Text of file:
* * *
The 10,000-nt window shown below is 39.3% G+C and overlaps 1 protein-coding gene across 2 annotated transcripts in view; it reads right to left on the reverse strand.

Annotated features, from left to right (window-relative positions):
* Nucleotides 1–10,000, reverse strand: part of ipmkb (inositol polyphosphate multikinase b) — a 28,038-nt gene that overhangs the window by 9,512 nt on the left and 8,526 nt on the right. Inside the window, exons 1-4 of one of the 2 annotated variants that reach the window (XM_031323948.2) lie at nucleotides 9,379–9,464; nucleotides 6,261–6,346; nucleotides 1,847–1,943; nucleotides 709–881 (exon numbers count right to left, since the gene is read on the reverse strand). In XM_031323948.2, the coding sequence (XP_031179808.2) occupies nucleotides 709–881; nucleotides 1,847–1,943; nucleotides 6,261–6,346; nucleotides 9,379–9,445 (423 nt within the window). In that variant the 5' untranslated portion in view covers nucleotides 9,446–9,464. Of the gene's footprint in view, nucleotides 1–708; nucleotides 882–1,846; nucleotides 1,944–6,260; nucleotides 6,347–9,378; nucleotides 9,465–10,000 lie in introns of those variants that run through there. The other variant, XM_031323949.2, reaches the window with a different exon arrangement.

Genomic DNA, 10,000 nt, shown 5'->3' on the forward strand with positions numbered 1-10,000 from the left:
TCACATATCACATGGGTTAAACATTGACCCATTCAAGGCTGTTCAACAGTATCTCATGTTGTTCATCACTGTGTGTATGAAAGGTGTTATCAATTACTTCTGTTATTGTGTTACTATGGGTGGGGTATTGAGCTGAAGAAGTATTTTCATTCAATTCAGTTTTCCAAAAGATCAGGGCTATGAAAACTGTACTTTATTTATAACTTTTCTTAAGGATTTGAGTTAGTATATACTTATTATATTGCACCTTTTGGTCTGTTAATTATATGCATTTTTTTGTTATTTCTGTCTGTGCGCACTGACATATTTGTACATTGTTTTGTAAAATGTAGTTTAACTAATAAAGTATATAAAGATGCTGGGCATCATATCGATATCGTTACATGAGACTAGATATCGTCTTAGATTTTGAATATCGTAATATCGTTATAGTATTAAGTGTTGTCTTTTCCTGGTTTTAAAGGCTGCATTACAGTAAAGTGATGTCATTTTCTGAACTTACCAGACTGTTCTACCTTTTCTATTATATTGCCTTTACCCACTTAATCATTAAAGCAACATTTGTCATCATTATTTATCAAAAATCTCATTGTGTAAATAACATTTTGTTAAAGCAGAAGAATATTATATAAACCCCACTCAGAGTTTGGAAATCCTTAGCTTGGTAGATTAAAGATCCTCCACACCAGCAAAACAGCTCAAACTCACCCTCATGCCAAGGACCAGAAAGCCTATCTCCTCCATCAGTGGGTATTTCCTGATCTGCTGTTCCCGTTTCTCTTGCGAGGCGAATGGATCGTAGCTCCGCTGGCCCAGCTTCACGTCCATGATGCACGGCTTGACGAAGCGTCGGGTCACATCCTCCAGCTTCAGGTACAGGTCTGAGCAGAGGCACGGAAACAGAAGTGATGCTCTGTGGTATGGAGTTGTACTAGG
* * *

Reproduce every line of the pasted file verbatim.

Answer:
The 10,000-nt window shown below is 39.3% G+C and overlaps 1 protein-coding gene across 2 annotated transcripts in view; it reads right to left on the reverse strand.

Annotated features, from left to right (window-relative positions):
* Nucleotides 1–10,000, reverse strand: part of ipmkb (inositol polyphosphate multikinase b) — a 28,038-nt gene that overhangs the window by 9,512 nt on the left and 8,526 nt on the right. Inside the window, exons 1-4 of one of the 2 annotated variants that reach the window (XM_031323948.2) lie at nucleotides 9,379–9,464; nucleotides 6,261–6,346; nucleotides 1,847–1,943; nucleotides 709–881 (exon numbers count right to left, since the gene is read on the reverse strand). In XM_031323948.2, the coding sequence (XP_031179808.2) occupies nucleotides 709–881; nucleotides 1,847–1,943; nucleotides 6,261–6,346; nucleotides 9,379–9,445 (423 nt within the window). In that variant the 5' untranslated portion in view covers nucleotides 9,446–9,464. Of the gene's footprint in view, nucleotides 1–708; nucleotides 882–1,846; nucleotides 1,944–6,260; nucleotides 6,347–9,378; nucleotides 9,465–10,000 lie in introns of those variants that run through there. The other variant, XM_031323949.2, reaches the window with a different exon arrangement.

Genomic DNA, 10,000 nt, shown 5'->3' on the forward strand with positions numbered 1-10,000 from the left:
TCACATATCACATGGGTTAAACATTGACCCATTCAAGGCTGTTCAACAGTATCTCATGTTGTTCATCACTGTGTGTATGAAAGGTGTTATCAATTACTTCTGTTATTGTGTTACTATGGGTGGGGTATTGAGCTGAAGAAGTATTTTCATTCAATTCAGTTTTCCAAAAGATCAGGGCTATGAAAACTGTACTTTATTTATAACTTTTCTTAAGGATTTGAGTTAGTATATACTTATTATATTGCACCTTTTGGTCTGTTAATTATATGCATTTTTTTGTTATTTCTGTCTGTGCGCACTGACATATTTGTACATTGTTTTGTAAAATGTAGTTTAACTAATAAAGTATATAAAGATGCTGGGCATCATATCGATATCGTTACATGAGACTAGATATCGTCTTAGATTTTGAATATCGTAATATCGTTATAGTATTAAGTGTTGTCTTTTCCTGGTTTTAAAGGCTGCATTACAGTAAAGTGATGTCATTTTCTGAACTTACCAGACTGTTCTACCTTTTCTATTATATTGCCTTTACCCACTTAATCATTAAAGCAACATTTGTCATCATTATTTATCAAAAATCTCATTGTGTAAATAACATTTTGTTAAAGCAGAAGAATATTATATAAACCCCACTCAGAGTTTGGAAATCCTTAGCTTGGTAGATTAAAGATCCTCCACACCAGCAAAACAGCTCAAACTCACCCTCATGCCAAGGACCAGAAAGCCTATCTCCTCCATCAGTGGGTATTTCCTGATCTGCTGTTCCCGTTTCTCTTGCGAGGCGAATGGATCGTAGCTCCGCTGGCCCAGCTTCACGTCCATGATGCACGGCTTGACGAAGCGTCGGGTCACATCCTCCAGCTTCAGGTACAGGTCTGAGCAGAGGCACGGAAACAGAAGTGATGCTCTGTGGTATGGAGTTGTACTAGG